Logistics wise. Make sure you plan your journey and allow enough time. That’s enough time to get to the postcode according to google maps but also to park, sign in etc. PLUS I also suggest allowing enough time for heavy traffic, road closures, getting lost, spilling coffee down yourself etc. as sod’s law says it’s going to happen. You want to allow enough time to be on time but also to be in the right frame of mind. 5 minutes decompressing from the journey and visualising a successful interview will pay dividends. Lastly, I don’t want to pile on extra pressure, but I’ve pretty much never seen someone turn up late to an interview and go on to secure the job!
Take a fresh copy of your CV & a separate reference sheet so you are ready to hand over either or both. You likely won’t need them but it looks organised and allows you to use them as a point of reference; also in the eventuality that they have lost the cv or can’t print it etc., then your interview still goes smoothly ahead!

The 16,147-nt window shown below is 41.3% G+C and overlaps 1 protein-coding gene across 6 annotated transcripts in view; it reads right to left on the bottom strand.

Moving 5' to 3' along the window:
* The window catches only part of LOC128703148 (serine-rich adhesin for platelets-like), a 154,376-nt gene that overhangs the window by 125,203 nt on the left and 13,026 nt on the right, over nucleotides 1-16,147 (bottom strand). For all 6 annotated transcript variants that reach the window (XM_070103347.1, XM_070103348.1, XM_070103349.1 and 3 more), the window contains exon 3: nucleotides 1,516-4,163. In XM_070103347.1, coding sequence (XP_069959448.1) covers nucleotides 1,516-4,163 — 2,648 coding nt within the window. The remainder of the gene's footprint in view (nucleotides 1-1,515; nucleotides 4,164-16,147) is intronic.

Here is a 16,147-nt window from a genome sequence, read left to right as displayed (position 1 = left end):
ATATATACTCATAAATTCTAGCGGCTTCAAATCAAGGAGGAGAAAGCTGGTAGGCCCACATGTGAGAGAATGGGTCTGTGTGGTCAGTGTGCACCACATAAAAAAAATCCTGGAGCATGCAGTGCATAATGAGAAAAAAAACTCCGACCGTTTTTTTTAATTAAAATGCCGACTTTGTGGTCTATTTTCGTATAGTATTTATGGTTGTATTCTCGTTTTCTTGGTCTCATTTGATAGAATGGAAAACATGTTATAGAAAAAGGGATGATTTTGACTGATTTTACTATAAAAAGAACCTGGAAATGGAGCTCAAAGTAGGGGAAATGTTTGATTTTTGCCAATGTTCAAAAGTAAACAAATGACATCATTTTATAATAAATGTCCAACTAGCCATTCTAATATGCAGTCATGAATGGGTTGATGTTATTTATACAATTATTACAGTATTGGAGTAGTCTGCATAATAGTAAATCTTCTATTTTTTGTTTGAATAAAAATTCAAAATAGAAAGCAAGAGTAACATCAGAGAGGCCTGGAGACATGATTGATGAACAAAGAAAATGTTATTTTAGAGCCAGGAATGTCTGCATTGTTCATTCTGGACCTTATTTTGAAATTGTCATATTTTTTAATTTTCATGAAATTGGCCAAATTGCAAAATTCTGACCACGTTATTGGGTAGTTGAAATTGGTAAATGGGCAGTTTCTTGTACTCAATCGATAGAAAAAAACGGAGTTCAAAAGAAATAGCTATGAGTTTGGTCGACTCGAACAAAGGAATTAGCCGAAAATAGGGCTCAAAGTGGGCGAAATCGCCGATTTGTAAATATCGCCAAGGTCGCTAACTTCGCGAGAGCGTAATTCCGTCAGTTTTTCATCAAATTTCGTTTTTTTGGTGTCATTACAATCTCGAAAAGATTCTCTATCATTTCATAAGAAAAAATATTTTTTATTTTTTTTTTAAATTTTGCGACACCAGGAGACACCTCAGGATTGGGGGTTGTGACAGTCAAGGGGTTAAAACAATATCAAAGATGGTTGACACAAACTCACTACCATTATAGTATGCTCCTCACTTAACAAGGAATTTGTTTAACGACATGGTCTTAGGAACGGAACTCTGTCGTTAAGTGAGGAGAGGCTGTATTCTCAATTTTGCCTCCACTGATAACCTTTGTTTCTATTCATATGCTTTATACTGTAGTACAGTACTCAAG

Dress to impress! It’s an interview cliché to be sharp-suited, clean pressed shirt, shiny shoes etc. However, I think old-school rules still apply here! As you all know first impressions are strong, difficult to change and are strongly based around visual aspects. However, how you present is viewed as a reflection (rightly or wrongly) of how seriously you are taking the application / how much respect you are giving the appointment. I would say that while you can mess up by under-dressing for an interview you can never really fail by over-dressing. Many people have a concern that they don’t want to feel over-dressed when they attend an interview at a less formal office environment. Feel free to try and mirror their culture to an extent, however, I point out that their current employees are not attending an interview & you are! Expectations are different so it really doesn’t matter if you are the only person in a suit. It’s kind of like the interviewer can swear in the interview & they won’t notice or remember, if you do, it’s going to stand out and reflect badly.